We spent the vast majority of our time inside buildings, but we often overlook just how much the affect us. Children can be particularly susceptible to changes in buildings when they’re learning and developing.
So how exactly does a building affect a child’s learning ability?
Certain colours are more suitable for learning than others, and allow students to get the most from their experiences.
Brighter colours have a positive impact on pre-teen childrens’ learning, while more subtle, subdued colours are better for teenagers.
Temperature and airflow –
These were found to be the two most important influences on student achievement. Temperatures that are too high can cause kids to slow down, whilst stuffy air has the same effect. The simplest way to improve your students’ learning? Open a window.
Noise pollution –
School are usually designed to reduce the amount of noise interference from nearby. Rooms are closed-off and students are encouraged to be quiet. This is for good reason; noise from nearby makes it much harder for students to process what they are learning.
Room to move –
Buildings change learning by changing the behaviour of the people in them. A great way to keep the brain active is to move around every now and then. Large buildings with open spaces that students are encouraged to move through can ensure that students keep fresh, active minds and retain what they learn.
Large rooms –
Another benefits of large rooms is that they encourage creative, out-of-the-box thinking. Being stuck in a small space limits your ability to create fresh ideas.
Natural light –
Natural light works wonders in improving productivity. Studies consistently show that sunlight makes people happier, more active and more productive, whether they’re working or studying.
Areas that have low rates of school graduation benefit from transparent windows. Allowing people in the community to see into the resources and activities of the school encourage enrolment and makes children value their educational experience more.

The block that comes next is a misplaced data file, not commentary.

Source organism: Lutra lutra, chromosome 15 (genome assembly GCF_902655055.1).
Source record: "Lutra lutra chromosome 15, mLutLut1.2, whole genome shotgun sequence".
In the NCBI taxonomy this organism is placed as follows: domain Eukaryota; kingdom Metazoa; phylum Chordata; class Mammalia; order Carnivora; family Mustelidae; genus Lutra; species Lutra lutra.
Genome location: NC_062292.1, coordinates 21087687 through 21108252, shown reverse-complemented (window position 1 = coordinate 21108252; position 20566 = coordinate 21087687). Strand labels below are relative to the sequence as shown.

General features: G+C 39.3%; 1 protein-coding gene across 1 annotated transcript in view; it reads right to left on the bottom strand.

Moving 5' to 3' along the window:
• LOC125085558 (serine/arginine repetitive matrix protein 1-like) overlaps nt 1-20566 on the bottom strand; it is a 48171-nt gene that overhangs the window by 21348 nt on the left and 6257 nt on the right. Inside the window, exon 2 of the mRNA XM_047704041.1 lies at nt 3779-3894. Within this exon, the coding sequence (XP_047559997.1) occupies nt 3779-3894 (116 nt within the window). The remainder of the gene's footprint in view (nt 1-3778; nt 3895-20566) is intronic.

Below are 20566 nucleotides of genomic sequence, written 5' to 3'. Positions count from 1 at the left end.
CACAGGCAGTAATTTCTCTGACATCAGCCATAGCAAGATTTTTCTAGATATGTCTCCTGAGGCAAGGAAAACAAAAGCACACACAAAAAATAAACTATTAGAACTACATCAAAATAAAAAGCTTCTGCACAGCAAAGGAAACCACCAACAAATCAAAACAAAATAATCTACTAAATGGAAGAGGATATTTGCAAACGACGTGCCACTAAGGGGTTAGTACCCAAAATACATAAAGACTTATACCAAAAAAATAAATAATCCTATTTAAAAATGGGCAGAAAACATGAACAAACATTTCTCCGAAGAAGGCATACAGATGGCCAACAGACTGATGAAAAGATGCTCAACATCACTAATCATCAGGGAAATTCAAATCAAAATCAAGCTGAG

To see some of our school buildings, download the brochure here.
One of the most attractive attributes to a horse is their long wild flowing manes and tail. Each animal has unique hair, yet all as beautiful as one another. However hair on the upper lip in the shape of a mustache is a less commonly known place for horses to flourish hair growth.
Mustaches are common with breeds such as the Gypsy Vanner horse breed, who are known for their gorgeous flaxen coats, flowing hoof feathering and full luxurious manes and tails. The facial hair that this breed sports is linked to the gene which produces heavy growth of hair in other places on the horse’s body.
The Gypsy’s are not the only horses to grow mustaches however, as the gene of hair in horses is cumulative. This means that the more copies of the gene in the animal will produce more hair. Therefore certain horses will have more copies and as a result, more hair. This is a valid reason for why not all horses grow mustaches whilst others do.
The Shire breed is another horse that mustaches are common with. Mustangs and Quarter Horses also grow mustaches to protect them from the cold. Some horses will grow them in winter and shed them in summer as a kind of upper lip winter coat.